6) Figure out the bass parts. Once you know the chords, start with the most common fingering of the chords as the most likely starting points for finding the bass notes. This is the point at which you need to determine the time signature (if not before). It's probably in 4/4 (four beats per measure) but a lot of traditional tunes, especially ballads, are in 3/4 (three beats per measure, or waltz time).
7) Figure out the melody/treble string parts. This is where I often find it useful to use software (see below) to select a short passage, slow it down to 2/3 or 1/2 speed and loop it until I find the notes. Again, the best starting point is to play the chord. In simple fingerstyle pieces, odds are that the primary notes of the melody are tones in the chord or are reachable from fingering the chord. As for where the notes fall rhythmically, listen to determine whether a melody note falls on the same beat as a bass note or between bass notes.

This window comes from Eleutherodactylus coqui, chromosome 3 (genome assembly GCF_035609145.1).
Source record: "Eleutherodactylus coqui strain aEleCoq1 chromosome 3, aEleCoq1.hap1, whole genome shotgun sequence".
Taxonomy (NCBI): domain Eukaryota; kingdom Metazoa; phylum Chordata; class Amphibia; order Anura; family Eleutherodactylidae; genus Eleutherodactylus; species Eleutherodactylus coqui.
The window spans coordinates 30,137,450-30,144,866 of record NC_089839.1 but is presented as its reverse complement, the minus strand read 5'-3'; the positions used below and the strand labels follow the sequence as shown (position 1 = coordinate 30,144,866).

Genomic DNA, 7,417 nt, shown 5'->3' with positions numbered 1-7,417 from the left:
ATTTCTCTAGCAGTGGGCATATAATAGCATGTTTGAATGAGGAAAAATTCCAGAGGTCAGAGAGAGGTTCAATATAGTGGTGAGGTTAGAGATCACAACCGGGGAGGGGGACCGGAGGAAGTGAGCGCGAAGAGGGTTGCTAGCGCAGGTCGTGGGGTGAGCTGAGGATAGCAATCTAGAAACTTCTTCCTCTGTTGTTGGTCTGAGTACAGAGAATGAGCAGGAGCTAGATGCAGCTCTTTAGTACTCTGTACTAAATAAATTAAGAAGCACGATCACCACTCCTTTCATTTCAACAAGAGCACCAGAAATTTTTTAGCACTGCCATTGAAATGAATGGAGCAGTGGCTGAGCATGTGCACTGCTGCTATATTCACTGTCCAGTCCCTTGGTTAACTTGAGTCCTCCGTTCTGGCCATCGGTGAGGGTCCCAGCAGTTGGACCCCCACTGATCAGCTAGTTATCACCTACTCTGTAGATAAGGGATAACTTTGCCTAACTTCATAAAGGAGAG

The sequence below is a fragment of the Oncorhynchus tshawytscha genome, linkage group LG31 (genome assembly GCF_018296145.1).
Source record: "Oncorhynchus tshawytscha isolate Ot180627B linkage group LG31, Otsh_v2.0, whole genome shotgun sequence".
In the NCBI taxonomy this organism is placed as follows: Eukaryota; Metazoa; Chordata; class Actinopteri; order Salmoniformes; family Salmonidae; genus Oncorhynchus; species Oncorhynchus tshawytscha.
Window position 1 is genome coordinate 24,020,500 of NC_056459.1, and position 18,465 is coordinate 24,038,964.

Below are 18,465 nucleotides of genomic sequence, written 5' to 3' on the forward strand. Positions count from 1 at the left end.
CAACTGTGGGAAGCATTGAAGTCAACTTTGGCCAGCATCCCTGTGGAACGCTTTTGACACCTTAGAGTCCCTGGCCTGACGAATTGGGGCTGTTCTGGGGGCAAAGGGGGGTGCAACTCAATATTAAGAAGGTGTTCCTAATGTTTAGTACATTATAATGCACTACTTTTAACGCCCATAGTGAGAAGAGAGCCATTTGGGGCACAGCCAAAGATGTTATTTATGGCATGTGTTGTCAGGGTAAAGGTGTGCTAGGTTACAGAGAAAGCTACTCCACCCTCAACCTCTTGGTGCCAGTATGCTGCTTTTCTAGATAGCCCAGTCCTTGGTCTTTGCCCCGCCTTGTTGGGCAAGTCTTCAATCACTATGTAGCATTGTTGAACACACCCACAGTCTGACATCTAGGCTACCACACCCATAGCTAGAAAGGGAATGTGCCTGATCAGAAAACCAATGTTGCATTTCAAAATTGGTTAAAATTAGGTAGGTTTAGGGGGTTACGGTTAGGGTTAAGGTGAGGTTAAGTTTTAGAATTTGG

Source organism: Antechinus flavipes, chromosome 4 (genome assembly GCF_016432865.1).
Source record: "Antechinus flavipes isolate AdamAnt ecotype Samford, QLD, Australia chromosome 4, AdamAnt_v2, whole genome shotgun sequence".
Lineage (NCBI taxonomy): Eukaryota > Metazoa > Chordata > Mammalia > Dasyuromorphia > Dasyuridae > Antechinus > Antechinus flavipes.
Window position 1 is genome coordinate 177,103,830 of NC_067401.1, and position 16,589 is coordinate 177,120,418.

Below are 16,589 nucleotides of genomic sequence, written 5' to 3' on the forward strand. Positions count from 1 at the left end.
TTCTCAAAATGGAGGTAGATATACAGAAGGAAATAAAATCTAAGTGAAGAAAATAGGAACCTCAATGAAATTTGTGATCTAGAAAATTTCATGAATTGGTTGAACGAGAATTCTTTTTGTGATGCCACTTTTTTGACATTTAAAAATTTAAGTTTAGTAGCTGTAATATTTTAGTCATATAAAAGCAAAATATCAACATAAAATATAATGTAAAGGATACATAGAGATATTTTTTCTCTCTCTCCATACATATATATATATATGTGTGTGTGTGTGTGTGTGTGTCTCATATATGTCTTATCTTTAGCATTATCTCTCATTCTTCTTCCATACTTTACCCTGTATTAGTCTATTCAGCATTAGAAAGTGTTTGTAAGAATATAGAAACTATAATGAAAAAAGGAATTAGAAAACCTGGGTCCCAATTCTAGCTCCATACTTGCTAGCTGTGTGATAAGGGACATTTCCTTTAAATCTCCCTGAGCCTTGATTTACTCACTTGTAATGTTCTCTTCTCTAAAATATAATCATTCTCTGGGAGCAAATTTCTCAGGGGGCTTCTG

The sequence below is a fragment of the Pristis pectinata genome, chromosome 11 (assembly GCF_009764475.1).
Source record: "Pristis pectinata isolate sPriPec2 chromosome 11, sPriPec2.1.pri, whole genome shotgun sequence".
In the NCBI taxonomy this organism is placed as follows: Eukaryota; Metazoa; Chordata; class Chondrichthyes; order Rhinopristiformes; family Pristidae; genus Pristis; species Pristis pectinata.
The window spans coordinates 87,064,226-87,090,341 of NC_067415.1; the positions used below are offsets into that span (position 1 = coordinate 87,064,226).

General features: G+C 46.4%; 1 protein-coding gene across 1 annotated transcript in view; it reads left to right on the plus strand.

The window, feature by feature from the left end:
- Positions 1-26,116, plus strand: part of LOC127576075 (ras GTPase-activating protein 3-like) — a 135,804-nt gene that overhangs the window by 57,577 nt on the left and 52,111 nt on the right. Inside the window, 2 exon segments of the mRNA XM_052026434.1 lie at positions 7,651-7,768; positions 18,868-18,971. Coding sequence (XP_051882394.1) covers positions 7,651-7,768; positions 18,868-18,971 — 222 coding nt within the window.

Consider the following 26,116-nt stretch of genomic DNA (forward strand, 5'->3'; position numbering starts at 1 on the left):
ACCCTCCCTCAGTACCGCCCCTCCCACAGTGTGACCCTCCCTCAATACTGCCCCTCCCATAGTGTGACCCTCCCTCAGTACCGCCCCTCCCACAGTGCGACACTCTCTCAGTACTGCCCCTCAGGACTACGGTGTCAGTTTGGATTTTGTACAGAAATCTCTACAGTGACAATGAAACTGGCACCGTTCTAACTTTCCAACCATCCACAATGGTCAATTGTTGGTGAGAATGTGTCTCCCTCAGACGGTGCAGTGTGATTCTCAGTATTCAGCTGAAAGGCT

For some tunes, it might make sense to figure out the melody first, then the chords and bass parts.
I find it helpful to use some kind of technology that lets me repeat small sections of the tune. In the old days it was picking up and dropping the needle on an LP, then I got a cassette player with solenoid controls so I could quickly play/rewind/play. Now I use a computer program called Transkriber that allows me to slow down the tune (without lowering the pitch) as well as make loops. There are similar software products called the Amazing Slow Downer and Transcribe! and I understand Windows Media Player can play sound files at half speed.
As mentioned above, I use a program called TablEdit to tab out parts (free demo version available at www.tabledit.com). I could use paper and enter it into TablEdit later, but if I use TablEdit as I go, I can use the MIDI function in TablEdit to play what I've tabbed and compare it to the CD or Transkriber sound file. TablEdit also makes it easy to share the tab when I'm done. - +
Last modified: 7/24/11